In Quest of the Hero makes available for a new generation of readers two key works on hero myths: Otto Rank’s Myth of the Birth of the Hero and the central section of Lord Raglan’s The Hero. Amplifying these is Alan Dundes’s fascinating contemporary inquiry, “The Hero Pattern and the Life of Jesus.” Examined here are the patterns found in the lore surrounding historical or legendary figures like Gilgamesh, Moses, David, Oedipus, Odysseus, Perseus, Heracles, Aeneas, Romulus, Siegfried, Lohengrin, Arthur, and Buddha.
Rank’s monograph remains the classic application of Freudian theory to hero myths. In The Hero the noted English ethnologist Raglan singles out the myth-ritualist pattern in James Frazer’s many-sided Golden Bough and applies that pattern to hero myths. Dundes, the eminent folklorist at the University of California at Berkeley, applies the theories of Rank, Raglan, and others to the case of Jesus. In his introduction to this selection from Rank, Raglan, and Dundes, Robert Segal, author of the major study of Joseph Campbell, charts the history of theorizing about hero myths and compares the approaches of Rank, Raglan, Dundes, and Campbell.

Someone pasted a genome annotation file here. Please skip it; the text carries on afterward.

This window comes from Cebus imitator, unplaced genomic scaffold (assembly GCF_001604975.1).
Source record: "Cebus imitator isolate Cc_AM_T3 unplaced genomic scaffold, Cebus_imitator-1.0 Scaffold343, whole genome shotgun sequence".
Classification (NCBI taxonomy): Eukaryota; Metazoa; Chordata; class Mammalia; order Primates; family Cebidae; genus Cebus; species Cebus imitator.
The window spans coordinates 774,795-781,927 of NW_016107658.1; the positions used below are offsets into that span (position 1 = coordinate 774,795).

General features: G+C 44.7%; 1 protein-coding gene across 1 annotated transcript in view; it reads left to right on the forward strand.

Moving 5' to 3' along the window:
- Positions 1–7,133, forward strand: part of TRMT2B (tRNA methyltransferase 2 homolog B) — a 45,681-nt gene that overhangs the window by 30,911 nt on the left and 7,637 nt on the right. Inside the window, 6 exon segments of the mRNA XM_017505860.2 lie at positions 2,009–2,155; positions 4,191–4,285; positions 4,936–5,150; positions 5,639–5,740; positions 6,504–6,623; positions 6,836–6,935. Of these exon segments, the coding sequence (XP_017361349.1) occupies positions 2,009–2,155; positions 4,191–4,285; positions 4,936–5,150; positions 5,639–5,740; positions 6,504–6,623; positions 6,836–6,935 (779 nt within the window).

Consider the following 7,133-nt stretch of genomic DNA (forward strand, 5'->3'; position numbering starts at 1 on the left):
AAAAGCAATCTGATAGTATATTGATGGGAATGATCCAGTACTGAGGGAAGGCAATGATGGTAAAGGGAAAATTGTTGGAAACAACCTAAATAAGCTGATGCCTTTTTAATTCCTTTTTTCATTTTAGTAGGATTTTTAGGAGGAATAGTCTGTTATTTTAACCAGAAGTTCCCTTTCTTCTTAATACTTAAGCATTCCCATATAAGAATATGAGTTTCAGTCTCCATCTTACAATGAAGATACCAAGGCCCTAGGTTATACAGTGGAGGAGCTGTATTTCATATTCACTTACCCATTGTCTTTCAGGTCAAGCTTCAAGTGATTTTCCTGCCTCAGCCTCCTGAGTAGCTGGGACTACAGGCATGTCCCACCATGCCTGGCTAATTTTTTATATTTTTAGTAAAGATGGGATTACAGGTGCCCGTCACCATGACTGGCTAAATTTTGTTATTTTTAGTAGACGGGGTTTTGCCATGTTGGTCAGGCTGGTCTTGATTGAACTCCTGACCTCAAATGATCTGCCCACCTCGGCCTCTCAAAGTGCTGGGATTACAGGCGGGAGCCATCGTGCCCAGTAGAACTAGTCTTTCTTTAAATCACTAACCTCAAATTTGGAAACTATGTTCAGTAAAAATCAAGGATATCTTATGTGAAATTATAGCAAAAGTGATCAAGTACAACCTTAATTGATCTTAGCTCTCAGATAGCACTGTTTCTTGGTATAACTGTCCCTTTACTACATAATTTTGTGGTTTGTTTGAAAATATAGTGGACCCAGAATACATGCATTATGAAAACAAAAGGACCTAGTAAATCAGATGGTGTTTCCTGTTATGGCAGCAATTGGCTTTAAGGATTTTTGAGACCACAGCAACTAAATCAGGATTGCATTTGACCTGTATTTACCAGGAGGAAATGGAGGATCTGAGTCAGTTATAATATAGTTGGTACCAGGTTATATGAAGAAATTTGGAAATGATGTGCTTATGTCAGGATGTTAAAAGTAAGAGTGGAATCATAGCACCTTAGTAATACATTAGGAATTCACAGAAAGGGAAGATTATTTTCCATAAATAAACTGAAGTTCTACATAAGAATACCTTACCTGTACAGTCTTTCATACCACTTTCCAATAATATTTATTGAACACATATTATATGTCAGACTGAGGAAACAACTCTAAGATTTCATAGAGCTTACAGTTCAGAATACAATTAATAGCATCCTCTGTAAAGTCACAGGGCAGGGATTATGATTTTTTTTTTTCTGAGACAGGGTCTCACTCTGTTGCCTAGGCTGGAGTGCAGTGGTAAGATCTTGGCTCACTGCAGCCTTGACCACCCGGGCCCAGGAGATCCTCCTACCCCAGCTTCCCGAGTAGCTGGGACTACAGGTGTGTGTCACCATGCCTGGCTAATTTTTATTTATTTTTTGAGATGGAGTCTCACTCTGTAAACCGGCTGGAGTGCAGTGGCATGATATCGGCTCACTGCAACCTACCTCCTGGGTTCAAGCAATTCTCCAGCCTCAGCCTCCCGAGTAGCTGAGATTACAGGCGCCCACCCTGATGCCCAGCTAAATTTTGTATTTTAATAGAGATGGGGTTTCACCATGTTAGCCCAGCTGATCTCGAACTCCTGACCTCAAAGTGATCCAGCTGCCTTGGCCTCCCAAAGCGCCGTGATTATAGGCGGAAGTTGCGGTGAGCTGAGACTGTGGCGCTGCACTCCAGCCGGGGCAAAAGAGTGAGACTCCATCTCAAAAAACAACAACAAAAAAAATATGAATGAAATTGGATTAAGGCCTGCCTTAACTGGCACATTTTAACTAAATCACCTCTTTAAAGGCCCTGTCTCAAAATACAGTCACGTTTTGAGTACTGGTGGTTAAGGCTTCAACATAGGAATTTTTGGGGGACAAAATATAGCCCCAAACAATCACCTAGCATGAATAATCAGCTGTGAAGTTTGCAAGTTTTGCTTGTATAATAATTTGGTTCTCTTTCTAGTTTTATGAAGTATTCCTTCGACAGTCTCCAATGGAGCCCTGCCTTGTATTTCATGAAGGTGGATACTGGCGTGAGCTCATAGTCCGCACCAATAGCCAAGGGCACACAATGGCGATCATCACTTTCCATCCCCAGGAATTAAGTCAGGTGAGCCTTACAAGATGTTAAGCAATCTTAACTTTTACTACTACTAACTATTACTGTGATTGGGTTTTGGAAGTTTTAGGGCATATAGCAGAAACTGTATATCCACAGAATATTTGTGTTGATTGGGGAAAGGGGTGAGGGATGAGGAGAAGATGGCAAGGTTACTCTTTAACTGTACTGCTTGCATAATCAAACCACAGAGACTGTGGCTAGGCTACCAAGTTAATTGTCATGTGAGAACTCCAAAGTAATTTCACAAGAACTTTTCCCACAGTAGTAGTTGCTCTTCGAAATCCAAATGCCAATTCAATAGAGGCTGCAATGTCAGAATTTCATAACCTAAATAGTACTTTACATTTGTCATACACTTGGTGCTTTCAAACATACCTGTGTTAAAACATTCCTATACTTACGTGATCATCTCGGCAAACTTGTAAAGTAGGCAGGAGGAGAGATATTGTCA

In Quest of the Hero, Part 2 Otto Rank, Alan Dundes
Princeton University Press, 1990 – Fiction – 223 pages
The Epic Story of Gilgamesh: Crash Course in World Mythology #26
Gilgamesh is a demigod of superhuman strength who builds the city walls of Uruk to defend his people and, after the death of his friend Enkidu, then travels to meet the sage Utnapishtim, who had survived the Great Flood. His name translates roughly to mean “The Ancestor is a Young-man”